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For years, many have expressed privacy concerns over the use of body scanners at airports. However, the technology that peeks underneath our clothing has great potential for looking underneath our skin to diagnose cancer at the earliest and most treatable stages.
X-ray vs. T-rays
The most common types of airport body scanners either use X-ray or Terahertz rays (T-rays). In late 2012, the Transportation Security Administration (TSA) quietly began removing X-ray based body scanners and replacing them with Terahertz based ones. Terahertz scanners, or millimeter-wave scanners, are non-ionizing and much safer than X-rays.
T-rays have the ability to look through human skin and tissue. Since it is non-ionizing, T-rays do not have enough energy to remove electrons from molecules, which means they won’t mutate our cells. Therefore, they can be harmlessly focused into our body to capture biochemical signatures of events like the start of cancer.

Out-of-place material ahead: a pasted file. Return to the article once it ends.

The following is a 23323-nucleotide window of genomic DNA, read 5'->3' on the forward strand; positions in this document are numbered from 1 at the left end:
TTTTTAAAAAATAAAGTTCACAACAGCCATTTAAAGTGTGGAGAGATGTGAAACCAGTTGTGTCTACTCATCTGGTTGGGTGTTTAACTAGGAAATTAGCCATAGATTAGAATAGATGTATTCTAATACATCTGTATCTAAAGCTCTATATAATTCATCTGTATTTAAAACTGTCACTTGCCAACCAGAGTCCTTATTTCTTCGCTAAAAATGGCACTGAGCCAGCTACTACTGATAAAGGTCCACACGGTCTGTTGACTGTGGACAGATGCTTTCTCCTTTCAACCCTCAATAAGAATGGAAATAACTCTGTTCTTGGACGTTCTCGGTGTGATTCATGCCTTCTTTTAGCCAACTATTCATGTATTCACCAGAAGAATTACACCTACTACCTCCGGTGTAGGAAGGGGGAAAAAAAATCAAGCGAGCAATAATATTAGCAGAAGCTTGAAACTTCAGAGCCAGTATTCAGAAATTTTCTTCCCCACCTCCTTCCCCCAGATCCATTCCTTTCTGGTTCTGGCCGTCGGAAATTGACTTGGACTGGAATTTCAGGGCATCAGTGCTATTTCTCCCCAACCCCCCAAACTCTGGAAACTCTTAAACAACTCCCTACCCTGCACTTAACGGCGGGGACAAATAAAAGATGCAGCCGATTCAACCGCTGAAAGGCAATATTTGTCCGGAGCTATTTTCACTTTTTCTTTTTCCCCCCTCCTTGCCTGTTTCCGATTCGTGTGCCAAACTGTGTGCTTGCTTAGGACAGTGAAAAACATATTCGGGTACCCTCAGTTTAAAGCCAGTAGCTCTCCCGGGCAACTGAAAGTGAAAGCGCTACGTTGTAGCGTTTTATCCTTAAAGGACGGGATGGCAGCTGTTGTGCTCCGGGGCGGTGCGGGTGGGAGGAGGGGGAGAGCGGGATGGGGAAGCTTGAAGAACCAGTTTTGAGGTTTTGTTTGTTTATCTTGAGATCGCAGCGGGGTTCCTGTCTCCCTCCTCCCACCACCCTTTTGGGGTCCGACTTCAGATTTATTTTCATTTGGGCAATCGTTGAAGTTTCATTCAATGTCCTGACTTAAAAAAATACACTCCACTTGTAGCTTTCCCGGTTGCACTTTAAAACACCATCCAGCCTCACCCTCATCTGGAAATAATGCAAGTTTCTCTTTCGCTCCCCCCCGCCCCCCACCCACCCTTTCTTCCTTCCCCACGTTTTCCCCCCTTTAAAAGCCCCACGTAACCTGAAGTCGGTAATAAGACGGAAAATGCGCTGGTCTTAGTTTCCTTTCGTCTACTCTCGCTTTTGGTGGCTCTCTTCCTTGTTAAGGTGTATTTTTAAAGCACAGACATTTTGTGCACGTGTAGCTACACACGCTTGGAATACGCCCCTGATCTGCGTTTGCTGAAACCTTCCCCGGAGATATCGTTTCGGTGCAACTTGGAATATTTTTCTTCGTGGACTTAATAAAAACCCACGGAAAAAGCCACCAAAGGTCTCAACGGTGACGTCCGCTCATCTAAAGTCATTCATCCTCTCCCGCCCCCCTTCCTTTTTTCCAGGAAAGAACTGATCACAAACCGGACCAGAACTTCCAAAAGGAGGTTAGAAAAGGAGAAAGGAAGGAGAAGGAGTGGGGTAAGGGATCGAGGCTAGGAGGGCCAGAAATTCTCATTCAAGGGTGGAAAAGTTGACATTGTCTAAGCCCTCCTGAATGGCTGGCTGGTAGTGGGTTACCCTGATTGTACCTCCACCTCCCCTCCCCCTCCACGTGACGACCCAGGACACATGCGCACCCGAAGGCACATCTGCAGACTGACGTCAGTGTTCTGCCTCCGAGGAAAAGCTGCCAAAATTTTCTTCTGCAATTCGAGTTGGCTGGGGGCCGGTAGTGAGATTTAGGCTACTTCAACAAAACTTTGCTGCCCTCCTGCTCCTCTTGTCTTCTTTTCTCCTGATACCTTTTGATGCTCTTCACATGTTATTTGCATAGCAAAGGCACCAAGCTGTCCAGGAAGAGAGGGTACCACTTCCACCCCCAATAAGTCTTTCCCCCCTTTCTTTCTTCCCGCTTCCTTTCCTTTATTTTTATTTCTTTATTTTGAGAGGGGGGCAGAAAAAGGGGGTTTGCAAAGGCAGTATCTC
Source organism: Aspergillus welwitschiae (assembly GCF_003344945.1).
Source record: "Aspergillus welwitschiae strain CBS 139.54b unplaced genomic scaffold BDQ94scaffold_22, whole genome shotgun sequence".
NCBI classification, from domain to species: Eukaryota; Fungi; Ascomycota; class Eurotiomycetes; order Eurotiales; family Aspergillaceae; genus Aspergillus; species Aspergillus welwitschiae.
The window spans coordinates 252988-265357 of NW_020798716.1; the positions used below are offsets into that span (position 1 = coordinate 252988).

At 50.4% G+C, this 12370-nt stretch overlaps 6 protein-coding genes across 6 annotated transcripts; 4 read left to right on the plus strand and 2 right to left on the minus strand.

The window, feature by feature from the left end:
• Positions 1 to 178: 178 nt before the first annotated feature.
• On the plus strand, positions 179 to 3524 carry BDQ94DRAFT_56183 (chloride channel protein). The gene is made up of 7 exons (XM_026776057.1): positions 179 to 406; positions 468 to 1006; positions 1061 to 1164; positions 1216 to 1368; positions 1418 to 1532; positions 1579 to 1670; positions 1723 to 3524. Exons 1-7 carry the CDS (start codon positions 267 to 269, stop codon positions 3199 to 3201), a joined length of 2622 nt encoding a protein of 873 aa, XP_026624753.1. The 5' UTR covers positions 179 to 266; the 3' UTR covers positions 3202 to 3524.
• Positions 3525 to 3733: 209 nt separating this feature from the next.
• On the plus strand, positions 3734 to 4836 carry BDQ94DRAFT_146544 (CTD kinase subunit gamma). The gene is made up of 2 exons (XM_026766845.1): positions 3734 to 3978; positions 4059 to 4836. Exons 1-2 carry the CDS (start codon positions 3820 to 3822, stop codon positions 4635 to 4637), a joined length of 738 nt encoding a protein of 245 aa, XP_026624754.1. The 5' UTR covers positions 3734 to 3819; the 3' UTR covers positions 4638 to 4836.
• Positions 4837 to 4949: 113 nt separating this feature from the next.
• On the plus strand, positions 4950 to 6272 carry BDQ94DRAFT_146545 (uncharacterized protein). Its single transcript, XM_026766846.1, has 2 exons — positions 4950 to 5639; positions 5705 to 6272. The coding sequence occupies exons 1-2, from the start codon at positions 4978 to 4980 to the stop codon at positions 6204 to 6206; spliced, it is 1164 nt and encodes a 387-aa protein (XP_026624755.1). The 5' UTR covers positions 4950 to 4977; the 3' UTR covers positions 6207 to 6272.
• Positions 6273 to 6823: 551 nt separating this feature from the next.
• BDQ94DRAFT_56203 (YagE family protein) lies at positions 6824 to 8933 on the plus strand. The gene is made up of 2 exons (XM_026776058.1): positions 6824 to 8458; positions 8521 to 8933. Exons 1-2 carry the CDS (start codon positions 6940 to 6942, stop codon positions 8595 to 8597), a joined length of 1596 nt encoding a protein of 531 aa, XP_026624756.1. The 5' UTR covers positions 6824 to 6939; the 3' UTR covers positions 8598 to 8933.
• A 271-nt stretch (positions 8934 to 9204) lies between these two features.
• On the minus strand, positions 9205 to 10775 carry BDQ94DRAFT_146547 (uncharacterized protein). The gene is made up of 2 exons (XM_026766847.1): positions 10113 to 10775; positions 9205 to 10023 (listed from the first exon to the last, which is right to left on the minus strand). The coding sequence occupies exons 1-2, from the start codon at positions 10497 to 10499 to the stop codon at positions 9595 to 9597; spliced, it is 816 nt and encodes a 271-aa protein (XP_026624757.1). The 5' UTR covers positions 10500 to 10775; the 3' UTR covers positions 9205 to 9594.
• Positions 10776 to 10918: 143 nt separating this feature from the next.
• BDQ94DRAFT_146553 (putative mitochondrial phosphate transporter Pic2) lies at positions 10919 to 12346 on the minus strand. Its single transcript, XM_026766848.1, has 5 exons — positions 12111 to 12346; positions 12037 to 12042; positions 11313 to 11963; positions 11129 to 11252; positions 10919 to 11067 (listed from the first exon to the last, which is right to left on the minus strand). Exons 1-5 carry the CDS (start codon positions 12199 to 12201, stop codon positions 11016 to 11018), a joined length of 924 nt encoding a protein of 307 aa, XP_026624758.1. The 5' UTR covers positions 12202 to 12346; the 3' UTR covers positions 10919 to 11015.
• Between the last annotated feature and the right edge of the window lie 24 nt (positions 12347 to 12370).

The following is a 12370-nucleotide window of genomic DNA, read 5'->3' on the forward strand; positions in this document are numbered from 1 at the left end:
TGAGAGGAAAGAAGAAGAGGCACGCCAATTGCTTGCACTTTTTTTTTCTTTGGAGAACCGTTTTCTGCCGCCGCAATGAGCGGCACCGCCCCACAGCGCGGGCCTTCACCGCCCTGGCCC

"We can take an image of the suspected area on the skin surface and under the skin surface at different depths to see if there is anything that looks totally different under the normal tissue," explains Dr. Anis Rahman, the chief technology officer of Applied Research and Photonics.
Detecting Malignant Melanoma
Although much more research needs to be done, T-rays show a lot of promise. The technology may be especially helpful in detecting early stages of malignant melanoma, the most serious form of cancer that starts in the deepest part of the outer layer of the skin that occurs long before people can see mole symptoms on the visible part of the skin.
Over 76,500 new cases of melanoma will be diagnosed in 2013 in the U.S., according to the American Cancer Society.